Photo: Shinya Suzuki
What does improving the food system and reducing vehicle traffic and air pollution (especially in urban areas) have to do with ending homelessness worldwide?
Well then, how can Massachusetts lead the rest of the world in doing this?
Massachusetts could first humanize the management system used by the Department of Transitional Assistance (DTA). The system currently sends away hundreds of people struggling with poverty (many of them homeless) with no food benefits due to complications in its computerized decision-making process.
The DTA’s new computerized system literally overrides DTA administrators’ ability to make humane decisions. The good news is that we can fix that.
Next, we should guarantee that all Massachusetts residents who make below $75,000 per year receive at least $100 in foodstamp benefits per month. That’s right: EBT/SNAP cards for nearly everyone. This would have an immediate and ongoing positive effect on our food system.
We would literally be voting for our public health everywhere that accepts EBT/SNAP cards: local grocers like Stop & Shop, Whole Foods and even the corner liquor stores, which would immediately offer healthier food choices to their customers at the most reasonable prices possible.
How awesome is that? It’s very doable with just the slightest bit of political will and leverage.
Now on to fixing the Massachusetts Bay Transit Authority (MBTA).
With this in mind, we want to create a situation in which people actually have the time to prepare, enjoy and manage the abundance of good food they would now have access to. Of course, our local soup kitchens and food pantries, such as Bread of Life in Malden and St. Francis House in Boston, would be glad to help, and, under the scheme we’re proposing, they would be even better positioned to do so. Besides increased and better donations, soup kitchens and food pantries would also have corporate EBT/SNAP card accounts to better run their superb operations.
We’d also have to incentivize people to stop driving and start walking, biking and using the MBTA. Only then could we create and sustain the situation we’re trying to orchestrate.
One sure way to incentivize the reduction of driving is to make it easier for people not to drive. This is largely a cultural-mindset problem requiring marketing solutions. We have to solve for space and time.
We would need to figure out who needs to drive and who doesn’t, the segment of the population who are professionally obligated and entitled to use a car and the segment of the population that would be better off not driving but using the MBTA.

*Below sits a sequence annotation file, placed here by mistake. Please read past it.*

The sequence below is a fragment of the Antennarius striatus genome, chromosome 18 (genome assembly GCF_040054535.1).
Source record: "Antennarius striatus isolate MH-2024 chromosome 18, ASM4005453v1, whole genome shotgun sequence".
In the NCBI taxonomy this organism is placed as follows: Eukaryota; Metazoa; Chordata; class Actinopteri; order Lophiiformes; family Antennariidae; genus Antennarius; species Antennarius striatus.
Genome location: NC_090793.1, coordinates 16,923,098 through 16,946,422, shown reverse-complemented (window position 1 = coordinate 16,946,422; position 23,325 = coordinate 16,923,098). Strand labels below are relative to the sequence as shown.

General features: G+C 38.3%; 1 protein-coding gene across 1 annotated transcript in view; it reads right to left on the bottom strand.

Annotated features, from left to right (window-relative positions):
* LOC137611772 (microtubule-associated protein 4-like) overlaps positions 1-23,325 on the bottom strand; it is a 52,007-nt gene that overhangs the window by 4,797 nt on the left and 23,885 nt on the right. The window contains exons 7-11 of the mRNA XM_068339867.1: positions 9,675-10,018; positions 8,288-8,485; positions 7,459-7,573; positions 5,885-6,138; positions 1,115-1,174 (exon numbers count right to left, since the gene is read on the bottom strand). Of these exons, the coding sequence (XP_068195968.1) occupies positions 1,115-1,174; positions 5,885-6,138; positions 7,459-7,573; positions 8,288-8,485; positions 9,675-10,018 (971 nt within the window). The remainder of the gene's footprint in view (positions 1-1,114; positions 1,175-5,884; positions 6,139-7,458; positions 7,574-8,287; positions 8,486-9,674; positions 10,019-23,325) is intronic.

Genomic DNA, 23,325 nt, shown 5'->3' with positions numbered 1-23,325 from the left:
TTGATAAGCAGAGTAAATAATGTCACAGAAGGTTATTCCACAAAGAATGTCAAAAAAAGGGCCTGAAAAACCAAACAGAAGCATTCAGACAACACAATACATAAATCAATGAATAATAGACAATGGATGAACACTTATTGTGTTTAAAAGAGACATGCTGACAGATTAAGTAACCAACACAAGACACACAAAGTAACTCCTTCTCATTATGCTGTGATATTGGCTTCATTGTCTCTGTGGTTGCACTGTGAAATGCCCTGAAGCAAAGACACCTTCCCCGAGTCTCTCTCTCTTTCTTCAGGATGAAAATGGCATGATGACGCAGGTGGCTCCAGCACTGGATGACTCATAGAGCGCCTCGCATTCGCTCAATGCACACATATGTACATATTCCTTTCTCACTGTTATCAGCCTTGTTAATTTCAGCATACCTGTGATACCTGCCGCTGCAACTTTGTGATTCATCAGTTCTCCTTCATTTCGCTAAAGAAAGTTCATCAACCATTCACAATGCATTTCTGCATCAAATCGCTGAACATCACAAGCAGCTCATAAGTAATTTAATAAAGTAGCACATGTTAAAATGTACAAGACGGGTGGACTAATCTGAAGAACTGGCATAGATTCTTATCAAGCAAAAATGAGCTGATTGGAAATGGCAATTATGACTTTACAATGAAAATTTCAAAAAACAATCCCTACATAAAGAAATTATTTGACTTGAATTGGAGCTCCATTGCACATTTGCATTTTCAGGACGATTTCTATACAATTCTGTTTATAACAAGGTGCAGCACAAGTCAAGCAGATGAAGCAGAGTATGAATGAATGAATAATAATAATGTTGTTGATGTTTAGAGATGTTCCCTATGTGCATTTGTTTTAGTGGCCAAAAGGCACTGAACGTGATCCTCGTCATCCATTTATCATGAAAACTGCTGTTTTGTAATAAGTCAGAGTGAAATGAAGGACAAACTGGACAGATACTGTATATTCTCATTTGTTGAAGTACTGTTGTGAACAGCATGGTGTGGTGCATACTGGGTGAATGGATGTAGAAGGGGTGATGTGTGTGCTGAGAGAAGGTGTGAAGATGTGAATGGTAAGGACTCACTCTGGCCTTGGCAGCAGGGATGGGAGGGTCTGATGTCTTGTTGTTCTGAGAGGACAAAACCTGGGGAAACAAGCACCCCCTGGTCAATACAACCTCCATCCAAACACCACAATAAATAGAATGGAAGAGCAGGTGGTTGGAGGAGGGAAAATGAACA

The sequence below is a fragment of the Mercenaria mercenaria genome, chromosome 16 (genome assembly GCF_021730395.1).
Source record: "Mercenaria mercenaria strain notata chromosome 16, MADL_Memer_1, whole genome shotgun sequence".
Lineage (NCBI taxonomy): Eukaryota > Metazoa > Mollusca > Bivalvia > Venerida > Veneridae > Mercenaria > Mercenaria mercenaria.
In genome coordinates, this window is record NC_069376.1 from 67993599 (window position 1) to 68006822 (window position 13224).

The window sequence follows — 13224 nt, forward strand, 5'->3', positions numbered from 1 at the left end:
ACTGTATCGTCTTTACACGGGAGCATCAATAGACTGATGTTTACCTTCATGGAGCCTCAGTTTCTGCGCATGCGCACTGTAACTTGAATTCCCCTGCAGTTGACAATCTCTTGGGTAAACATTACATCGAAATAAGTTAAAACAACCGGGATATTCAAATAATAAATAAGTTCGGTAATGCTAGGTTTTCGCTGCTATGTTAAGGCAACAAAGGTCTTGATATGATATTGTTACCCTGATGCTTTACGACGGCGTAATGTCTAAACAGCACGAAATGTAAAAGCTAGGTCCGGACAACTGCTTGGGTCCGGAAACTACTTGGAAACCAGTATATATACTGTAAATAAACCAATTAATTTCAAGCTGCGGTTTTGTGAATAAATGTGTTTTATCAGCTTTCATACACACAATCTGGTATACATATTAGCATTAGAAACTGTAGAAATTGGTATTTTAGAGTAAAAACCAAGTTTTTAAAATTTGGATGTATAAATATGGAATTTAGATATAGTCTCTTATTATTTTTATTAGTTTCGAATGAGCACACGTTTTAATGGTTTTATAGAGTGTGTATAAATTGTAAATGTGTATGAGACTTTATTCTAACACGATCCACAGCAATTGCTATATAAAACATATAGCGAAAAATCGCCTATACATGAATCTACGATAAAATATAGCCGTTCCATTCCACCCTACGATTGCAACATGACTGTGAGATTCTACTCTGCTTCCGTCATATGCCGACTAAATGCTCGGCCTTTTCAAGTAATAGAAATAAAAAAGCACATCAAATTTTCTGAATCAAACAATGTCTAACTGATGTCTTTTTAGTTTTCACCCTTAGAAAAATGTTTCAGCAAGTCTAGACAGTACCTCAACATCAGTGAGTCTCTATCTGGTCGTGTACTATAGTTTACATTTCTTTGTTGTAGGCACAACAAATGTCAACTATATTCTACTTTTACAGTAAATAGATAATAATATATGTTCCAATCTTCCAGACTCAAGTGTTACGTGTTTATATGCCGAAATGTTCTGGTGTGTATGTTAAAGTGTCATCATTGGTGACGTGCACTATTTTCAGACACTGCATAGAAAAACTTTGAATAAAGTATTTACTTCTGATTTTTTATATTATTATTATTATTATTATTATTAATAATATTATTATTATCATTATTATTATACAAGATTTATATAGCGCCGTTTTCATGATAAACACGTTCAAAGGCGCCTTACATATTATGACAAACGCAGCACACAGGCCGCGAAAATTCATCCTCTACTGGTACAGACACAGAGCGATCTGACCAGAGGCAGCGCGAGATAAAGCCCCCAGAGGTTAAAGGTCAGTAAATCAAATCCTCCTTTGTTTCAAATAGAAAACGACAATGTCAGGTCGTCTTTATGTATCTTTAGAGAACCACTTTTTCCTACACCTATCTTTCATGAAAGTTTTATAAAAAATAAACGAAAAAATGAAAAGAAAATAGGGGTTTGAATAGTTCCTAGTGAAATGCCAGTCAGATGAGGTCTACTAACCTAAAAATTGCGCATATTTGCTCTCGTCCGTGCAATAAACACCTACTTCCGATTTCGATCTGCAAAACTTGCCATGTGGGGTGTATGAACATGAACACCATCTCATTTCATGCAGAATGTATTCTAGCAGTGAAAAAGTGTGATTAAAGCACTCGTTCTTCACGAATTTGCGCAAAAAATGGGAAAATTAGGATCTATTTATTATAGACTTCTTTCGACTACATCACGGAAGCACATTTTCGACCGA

Then we need to get that segment on the T as soon as possible. We would also have to ensure that all the facilities people use on public transit, such as restrooms and porta-potties, are available at all the major stations. Very few people are able to enjoy riding the T with a full bladder, right?
Furthermore, the T should be free for tourists and for everyone who make below $75,000 per year.
This scheme incentivizes and pretty much guarantees the mobility we’d like the entire world to adopt, because it amplifies overall public mobility and sustainable economic development.
For the homeless population, access to quality food and public transportation are literally matters of life and death, happiness and utter misery, well-rested nights and long lonely sleepless nights out in the cold. The homeless have the highest mortality rates and the poorest nutrition. Therefore, at the very least, the homeless must have free access to the MBTA.
Also, food benefits for the homeless must be increased and sustained for several years after homeless people get “housed” to ensure their psychological well being and to avoid “cliff effects.”
Cliff effects are a socio-economic phenomenon whereby people who ascend out of poverty and homeless fall right back into poverty and homelessness because they’ve found a job and no longer qualify for benefits such as EBT/SNAP food benefits. Eventually, they become worse off, the cost of living spirals out of control and they fall right back into poverty and homelessness. Cliff effects are an extremely difficult thing to overcome.
Here in Massachusetts, we can put an end to such senselessness and lead the world into a better situation by creating a world-class, statewide, urban food and public transportation system.
As we know, the entire world is in transition, so let’s lead the way and make this happen fast. Please share these ideas with policymakers, academics, the business community and DTA and MBTA officials.
Here are some fellow citizens helping to orchestrate this cause. You can contact them right away:
- Dr. Susan R. Crandell, director of the Center for Social Policy at UMass Boston.
- Dr. Randy Albelda, professor of Economics at UMass Boston.
- Ana Patricia Munoz, director of community development, research and communications, Federal Reserve Bank of Boston.
- Jeff McCue, commissioner, Massachusetts Department of Transitional Assistance.
- Ronald G. Marlow, under secretary for workforce development, Massachusetts Executive Office of Labor and Workforce Development.
- Mary Tittman, outreach director, Massachusetts Budget and Policy Center.
Finally, the MBTA is seeking to fill the position of director of revenue. Google “MBTA careers director of revenue” to apply.